J.B. Aitken said...

Hi Josh.
I saw Manata refer to you. Paul has been a big help to me in the faith and I grieve (yet rejoice in his faith) with him (granted this is kind of late).

Pro Rege,
Jacob

Daniel said...

To account for morality, are you asking us to define the word "good" and "bad" insofar as pain, pleasure, suffering, misfortune, disease, etc., are concerned? You seem to be saying that none of these things can be assigned objective values without invoking a God. I am a bit confused here.

Since, if we can all agree that an objective standard of "pain is bad" and "pleasure is good" exists, then we can have a moral standard [which I'm obviously simplifying] that says: do that which is good, for the sake of its goodness; avoid that which is bad, for the sake of its badness.

If we are accused of arbitrarily saying "pain is bad" and "pleasure is good", *shrug* what is the distinction in your saying that something is good because God commands it, and that God has arbitrary reasons for assigning its goodness or badness? If you claim that God has objective reasons for assigning its goodness or badness, then of course, we can point to those as the "true" basis of your morality. IE if God has reasons, which are not "merely arbitrary", then we can use those reasons, which are then "God-independent" as the basis of our own morality.

Do you follow what God says because God is the ultimate authority? Then you are saying that authority is the arbitrer of what is "good" and "bad".

Do you follow what God says because God himself gave you the love that you now profess to give back to God? Then you are acting in reciprocity and not truly out of "unselfishness". You still want to "please" God in some way, or, at least, avoid "displeasing" God further. In this sense, you are defining "good" as that which pleases God. Since it pleased God at different times to order the slaughter of infants (c.f. 1 Sam 15:3), and to kill off every living thing except one family that somehow "pleased God" (Noah), how then do you establish what pleases God at any given moment in time?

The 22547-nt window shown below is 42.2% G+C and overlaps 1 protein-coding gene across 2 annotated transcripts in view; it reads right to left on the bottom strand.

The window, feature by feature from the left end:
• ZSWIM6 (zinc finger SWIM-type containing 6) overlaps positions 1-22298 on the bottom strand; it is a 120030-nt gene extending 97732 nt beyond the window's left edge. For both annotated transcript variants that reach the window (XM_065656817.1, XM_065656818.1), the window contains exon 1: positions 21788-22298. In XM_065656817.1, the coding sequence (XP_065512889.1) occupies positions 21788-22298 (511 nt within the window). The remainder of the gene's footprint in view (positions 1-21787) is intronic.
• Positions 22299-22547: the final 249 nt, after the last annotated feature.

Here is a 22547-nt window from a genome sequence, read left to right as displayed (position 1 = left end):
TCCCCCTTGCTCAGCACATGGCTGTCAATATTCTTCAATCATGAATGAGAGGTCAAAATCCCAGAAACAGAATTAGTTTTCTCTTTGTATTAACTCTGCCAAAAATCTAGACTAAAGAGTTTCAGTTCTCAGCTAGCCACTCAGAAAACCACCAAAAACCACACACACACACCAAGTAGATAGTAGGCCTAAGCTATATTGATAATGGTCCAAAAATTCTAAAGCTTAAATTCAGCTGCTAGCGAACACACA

If you contend that you only need "God's Word" [special revelation] or "God's indwelling Spirit" / "law written on their hearts" [general revelation/conscience], then I would of course have to ask you about how you establish the morality of actions which cannot be tied back to anything in the Bible: is it immoral to play football? use a computer? What rules do you use to establish your own ethical framework for questions that do not impinge on Scriptural commands? Are those rules "arbitrary"?

Plato pointed this out about 2500 years ago or so, and yet theists still can't get it: either there is an extra-deity justification for morality, which subsumes and supercedes the need for this deity's commands, or there is not. If there is not, then the "goodness" of this deity is a joke in itself. How do *YOU* say this deity is "good" if you can compare its behavior and commands against no other standard?

Is it good to kill infants?
"No...except when God commands it"
Is it good to play Warcraft?
"Um, let me check the Bible...let me check my conscience..."

Arbitrary and relative all bundled up into one.

And you say *we're* the ones without a "foundation".

Josh Brisby said...

DM=Daniel Morgan
JB=Josh Brisby